I’ve logged more experience than most with simplicity and the complexity you discover inside simplicity, minimalism and asocial behavior, endurance and landscape.
Here is the truth: I think some deep wisdom inside me (a) sensed the stress, (b) was terrified for me, and (c) gave me something new and hard to focus on in order to prevent me from lapsing into a despair coma — and also to keep me from having a jelly jar of wine in my hand.
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Trained as a sculptor, Alain Laboile first picked up a camera to take pictures of his whimsical sculptures of animals and insects, but after the birth of his fifth child, he began to focus the lens on his growing family at home. He and his wife, Anne, now have six children — four girls and two boys — and are raising them in a remote region of France. Laboile says his desire to document his children’s daily lives may have been inspired by the fact that he possesses only a single photo of himself from his own childhood.
Many of his pictures show the children at play in the surrounding countryside, which they are encouraged to explore unsupervised. There isn’t a television to be found on the property, but there are plenty of wild creatures. Their lifestyle is unconventional: schedules are flexible, rules are few, and clothing is optional.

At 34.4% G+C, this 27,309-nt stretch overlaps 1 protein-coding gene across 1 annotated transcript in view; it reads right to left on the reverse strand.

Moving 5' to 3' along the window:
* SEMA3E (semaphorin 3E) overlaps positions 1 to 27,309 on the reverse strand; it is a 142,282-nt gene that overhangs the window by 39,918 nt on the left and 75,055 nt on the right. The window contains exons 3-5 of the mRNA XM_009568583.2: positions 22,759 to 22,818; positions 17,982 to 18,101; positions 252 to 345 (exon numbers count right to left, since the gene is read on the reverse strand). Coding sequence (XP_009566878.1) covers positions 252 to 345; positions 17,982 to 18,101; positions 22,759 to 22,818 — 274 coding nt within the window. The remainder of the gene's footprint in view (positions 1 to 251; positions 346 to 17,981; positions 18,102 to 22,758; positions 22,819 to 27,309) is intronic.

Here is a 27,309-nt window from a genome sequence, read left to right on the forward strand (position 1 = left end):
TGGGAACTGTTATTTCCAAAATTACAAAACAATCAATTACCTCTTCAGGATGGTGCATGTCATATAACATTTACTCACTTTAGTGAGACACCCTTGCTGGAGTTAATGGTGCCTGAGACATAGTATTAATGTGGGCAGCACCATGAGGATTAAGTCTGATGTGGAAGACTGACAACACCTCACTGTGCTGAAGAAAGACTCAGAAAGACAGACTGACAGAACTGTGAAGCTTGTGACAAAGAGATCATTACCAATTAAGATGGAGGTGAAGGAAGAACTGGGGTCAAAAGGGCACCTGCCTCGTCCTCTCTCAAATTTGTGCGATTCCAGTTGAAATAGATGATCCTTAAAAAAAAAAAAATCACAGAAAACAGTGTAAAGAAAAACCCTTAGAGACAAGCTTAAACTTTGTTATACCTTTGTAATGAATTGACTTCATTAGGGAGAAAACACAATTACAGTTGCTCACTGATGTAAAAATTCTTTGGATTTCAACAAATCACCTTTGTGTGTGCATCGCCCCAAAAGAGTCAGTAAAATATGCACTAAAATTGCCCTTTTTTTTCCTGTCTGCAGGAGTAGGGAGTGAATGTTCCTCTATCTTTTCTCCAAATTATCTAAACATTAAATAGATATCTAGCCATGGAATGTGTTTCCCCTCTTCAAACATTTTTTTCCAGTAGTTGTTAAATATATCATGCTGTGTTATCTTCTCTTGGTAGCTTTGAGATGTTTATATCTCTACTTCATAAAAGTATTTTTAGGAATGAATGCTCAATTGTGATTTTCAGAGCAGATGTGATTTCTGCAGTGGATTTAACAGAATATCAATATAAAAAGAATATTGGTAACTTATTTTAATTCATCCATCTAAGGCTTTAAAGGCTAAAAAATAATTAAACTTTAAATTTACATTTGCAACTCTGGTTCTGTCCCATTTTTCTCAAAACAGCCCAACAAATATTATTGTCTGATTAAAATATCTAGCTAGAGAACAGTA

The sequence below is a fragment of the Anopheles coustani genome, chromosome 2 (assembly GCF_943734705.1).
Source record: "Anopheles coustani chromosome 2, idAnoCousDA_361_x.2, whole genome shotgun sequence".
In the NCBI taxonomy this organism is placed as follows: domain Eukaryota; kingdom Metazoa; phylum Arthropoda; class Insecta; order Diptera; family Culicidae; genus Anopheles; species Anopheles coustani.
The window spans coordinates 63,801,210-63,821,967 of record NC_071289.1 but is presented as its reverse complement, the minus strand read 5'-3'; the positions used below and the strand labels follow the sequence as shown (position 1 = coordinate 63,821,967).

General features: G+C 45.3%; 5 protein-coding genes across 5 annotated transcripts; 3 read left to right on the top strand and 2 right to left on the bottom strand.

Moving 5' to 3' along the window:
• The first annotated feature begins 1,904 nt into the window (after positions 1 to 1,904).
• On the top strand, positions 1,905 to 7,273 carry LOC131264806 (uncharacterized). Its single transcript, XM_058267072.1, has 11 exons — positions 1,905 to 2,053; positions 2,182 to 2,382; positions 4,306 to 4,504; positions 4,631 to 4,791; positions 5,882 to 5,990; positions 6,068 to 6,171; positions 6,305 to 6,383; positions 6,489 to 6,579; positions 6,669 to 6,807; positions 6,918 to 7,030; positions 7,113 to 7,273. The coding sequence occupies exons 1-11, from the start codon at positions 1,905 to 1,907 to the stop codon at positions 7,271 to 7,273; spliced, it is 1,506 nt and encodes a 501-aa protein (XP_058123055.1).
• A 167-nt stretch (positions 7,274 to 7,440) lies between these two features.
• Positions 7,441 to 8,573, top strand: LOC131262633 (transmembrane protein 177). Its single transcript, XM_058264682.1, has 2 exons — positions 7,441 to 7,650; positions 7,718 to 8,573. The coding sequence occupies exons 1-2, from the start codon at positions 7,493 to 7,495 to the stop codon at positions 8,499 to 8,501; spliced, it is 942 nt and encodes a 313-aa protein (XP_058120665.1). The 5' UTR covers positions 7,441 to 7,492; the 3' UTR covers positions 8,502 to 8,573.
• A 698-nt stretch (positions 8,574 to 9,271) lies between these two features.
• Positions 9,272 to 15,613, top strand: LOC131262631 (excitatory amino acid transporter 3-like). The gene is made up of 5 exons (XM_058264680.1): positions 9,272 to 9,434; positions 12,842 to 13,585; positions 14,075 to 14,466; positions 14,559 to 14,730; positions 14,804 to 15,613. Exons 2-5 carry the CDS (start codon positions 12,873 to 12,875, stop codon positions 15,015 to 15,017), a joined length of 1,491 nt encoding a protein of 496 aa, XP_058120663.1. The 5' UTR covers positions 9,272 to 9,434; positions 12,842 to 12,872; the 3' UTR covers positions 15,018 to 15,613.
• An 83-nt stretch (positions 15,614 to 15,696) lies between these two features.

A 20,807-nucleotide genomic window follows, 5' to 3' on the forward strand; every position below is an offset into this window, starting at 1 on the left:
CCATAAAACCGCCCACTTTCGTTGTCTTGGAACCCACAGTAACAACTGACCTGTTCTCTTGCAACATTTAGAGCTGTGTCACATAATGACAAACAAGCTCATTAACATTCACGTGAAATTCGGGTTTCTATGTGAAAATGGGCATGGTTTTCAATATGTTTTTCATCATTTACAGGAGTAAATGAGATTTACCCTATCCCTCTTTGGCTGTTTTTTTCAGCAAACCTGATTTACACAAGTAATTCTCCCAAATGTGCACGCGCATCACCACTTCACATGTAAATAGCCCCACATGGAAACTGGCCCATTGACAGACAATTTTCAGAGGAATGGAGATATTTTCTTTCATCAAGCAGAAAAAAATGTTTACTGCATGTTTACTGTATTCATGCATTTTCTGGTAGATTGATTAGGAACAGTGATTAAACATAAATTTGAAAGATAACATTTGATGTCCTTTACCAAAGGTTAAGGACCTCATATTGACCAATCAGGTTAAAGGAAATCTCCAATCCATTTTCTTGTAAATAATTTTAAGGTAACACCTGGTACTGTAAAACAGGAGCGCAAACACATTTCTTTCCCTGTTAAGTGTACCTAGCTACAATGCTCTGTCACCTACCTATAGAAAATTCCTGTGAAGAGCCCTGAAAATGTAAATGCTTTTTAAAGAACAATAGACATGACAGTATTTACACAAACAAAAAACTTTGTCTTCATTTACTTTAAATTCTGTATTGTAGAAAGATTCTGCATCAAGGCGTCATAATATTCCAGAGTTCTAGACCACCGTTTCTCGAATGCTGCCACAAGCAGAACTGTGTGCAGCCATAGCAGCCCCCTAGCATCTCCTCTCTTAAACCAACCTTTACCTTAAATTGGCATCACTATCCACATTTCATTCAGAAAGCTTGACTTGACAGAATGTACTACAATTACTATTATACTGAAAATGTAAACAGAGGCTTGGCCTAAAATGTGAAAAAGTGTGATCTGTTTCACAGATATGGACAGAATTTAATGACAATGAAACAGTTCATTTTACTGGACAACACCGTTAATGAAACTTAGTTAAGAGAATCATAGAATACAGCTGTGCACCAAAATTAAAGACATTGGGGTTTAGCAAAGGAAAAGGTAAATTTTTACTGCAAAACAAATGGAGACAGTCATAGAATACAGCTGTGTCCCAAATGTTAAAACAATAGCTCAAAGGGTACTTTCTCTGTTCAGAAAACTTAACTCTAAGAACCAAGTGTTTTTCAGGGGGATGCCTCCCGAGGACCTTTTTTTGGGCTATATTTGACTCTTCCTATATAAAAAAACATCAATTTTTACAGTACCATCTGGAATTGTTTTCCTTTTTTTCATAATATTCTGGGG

Laboile’s family photographs were recently published in a book titled At the Edge of the World. “Life is sweet at the edge of the world,” he writes in the afterword. “It flows, somewhat slowly, with the seasons, clocked by the stream flooding in the back of the garden, punctuated by the blooming of new bamboo shoots, orchestrated by the children’s laughter and, on their laps, the cat’s purr.”
These photographs were originally published in At the Edge of the World, by Alain Laboile. Copyright © 2015 by Alain Laboile. They appear here by permission of Kehrer Verlag.
© Alain Laboile
Alain Laboile takes touching photos of his children at play, but the conditions they live in are alarming [“Where the Wild Things Are,” February 2016]. Four girls and two boys sent out to explore the surrounding French countryside with no adult supervision and optional clothing would be a red flag to most parents. Has Laboile not thought about the worst that could happen?
As a photographer, I’m flattered that my children appear so natural in my shots that the viewer doesn’t even realize I was near them when I took the photos.
My wild kids are among the most protected in the world, constantly surrounded by a loving family. Besides, four of them are now teenagers or young adults, and the eldest recently joined law enforcement. Rest assured they’re in good hands.